London - Increasing oil prices are entering "a dangerous zone" that could imperil a fragile economic recovery in developed nations this year, the leading energy watchdog warned on Wednesday.
"Oil prices are entering a dangerous zone for the global economy," chief economist Fatih Birol from the International Energy Agency (IEA) was cited as saying in the Financial Times newspaper.
"The oil import bills are becoming a threat to the economic recovery. This is a wake-up call to the oil consuming countries and to the oil producers."
Citing an IEA analysis, the FT said in the past year the oil import costs for the 34 countries in the Organisation for Economic Cooperation and Development (OECD) had soared by $200bn to $790bn at the end of 2010.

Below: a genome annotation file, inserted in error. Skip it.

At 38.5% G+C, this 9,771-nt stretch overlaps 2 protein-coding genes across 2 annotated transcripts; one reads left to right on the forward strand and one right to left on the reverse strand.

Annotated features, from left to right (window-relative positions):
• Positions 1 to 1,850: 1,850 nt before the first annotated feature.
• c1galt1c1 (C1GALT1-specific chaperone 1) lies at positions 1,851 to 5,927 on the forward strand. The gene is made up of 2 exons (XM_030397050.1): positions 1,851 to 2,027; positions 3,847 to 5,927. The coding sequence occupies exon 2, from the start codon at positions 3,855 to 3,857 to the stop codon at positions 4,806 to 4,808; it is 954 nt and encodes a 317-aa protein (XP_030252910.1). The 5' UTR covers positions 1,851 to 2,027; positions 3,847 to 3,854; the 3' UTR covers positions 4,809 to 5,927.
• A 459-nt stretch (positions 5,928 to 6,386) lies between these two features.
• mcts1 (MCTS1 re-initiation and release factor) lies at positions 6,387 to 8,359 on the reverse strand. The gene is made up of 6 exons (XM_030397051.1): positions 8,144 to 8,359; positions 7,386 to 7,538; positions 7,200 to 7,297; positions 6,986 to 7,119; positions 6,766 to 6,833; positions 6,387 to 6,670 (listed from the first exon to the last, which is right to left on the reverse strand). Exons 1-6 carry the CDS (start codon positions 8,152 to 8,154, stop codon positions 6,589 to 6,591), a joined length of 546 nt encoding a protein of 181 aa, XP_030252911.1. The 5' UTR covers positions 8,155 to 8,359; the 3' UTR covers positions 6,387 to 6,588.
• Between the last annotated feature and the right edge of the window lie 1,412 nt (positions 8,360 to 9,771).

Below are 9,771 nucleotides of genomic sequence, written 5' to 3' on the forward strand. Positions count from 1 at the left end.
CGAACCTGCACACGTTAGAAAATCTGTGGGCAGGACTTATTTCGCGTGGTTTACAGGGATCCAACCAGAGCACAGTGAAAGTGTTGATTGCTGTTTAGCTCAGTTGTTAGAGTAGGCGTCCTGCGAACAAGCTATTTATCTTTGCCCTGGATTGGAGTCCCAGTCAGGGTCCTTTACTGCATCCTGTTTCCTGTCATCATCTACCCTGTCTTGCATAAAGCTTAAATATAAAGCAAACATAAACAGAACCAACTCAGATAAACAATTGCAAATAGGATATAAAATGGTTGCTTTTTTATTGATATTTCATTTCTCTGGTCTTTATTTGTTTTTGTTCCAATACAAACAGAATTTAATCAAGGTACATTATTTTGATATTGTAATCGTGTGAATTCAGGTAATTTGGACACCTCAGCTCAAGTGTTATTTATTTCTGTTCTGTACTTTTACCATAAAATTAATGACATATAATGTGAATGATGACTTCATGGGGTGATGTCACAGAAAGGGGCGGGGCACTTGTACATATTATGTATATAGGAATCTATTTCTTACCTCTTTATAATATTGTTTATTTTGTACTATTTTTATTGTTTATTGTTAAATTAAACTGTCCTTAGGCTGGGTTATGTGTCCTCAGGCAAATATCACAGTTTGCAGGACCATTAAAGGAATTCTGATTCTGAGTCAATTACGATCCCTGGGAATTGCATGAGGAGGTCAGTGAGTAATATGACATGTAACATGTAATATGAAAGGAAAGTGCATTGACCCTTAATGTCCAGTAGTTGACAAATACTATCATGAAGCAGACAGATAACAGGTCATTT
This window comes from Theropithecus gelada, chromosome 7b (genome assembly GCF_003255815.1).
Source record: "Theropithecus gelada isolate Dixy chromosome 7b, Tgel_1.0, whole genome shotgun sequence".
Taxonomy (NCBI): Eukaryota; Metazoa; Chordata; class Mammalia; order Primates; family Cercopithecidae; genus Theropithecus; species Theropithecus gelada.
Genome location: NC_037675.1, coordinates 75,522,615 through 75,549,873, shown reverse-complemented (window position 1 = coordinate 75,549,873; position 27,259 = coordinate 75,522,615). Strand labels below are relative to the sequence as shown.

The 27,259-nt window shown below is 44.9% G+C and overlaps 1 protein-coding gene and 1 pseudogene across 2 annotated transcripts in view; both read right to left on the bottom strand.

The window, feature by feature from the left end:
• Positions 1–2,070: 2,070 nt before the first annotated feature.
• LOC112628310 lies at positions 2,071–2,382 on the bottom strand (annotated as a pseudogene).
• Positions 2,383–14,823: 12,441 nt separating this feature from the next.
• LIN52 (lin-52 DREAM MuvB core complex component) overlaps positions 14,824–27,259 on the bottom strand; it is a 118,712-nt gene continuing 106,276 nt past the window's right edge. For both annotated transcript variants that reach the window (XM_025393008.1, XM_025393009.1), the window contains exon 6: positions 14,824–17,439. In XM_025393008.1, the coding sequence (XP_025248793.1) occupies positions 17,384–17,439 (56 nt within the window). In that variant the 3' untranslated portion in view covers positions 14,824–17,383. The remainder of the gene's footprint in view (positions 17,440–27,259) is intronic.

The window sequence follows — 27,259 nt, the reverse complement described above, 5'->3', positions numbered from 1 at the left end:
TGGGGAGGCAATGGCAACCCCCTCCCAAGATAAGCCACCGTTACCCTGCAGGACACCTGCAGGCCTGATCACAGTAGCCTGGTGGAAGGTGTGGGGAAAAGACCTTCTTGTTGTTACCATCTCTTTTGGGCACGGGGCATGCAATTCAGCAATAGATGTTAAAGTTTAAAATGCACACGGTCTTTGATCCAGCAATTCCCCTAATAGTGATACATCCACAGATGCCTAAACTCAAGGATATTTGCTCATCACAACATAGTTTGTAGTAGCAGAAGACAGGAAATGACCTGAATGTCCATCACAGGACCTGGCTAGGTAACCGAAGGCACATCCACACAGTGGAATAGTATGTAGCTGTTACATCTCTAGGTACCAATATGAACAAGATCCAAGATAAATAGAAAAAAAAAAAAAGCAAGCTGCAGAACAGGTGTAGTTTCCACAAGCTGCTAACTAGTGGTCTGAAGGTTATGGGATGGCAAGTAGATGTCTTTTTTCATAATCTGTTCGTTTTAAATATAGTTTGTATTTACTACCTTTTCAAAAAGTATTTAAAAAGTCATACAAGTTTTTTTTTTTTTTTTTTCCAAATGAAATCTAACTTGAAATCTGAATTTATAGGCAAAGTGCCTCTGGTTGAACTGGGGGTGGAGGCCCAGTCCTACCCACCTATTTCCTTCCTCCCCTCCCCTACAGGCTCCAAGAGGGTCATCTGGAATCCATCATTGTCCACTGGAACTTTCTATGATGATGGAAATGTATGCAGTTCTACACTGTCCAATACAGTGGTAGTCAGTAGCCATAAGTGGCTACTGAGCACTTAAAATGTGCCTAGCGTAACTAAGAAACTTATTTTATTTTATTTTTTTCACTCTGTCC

As oil prices edge towards $100, Birol's comments are likely to heap pressure on oil cartel Opec, which last month decided to leave production quotas unchanged despite the rising cost of the commodity.
Oil prices hit new two-year highs on Monday amid confidence in increased global demand after the US economy showed more signs of recovery.
New York's main contract, light sweet crude for February delivery, reached $92.10, a level last seen in October 2008. Brent North Sea crude meanwhile hit $96.17, also its highest level in more than two years.
Prices retreated on Tuesday as many investors took profits.
Birol stressed: "It is not in the interest of anyone to see such high prices." He noted that OECD countries account for about 65% of all global oil imports.
"Oil exporters need clients with healthy economies but these high prices will sooner or later make the economies sick, which would mean the need for importing oil will be less," he said.
Birol added that in the short term, "it may not be a bad idea that the producers are ready to increase production and show their understanding that these high prices are not good for the global economy."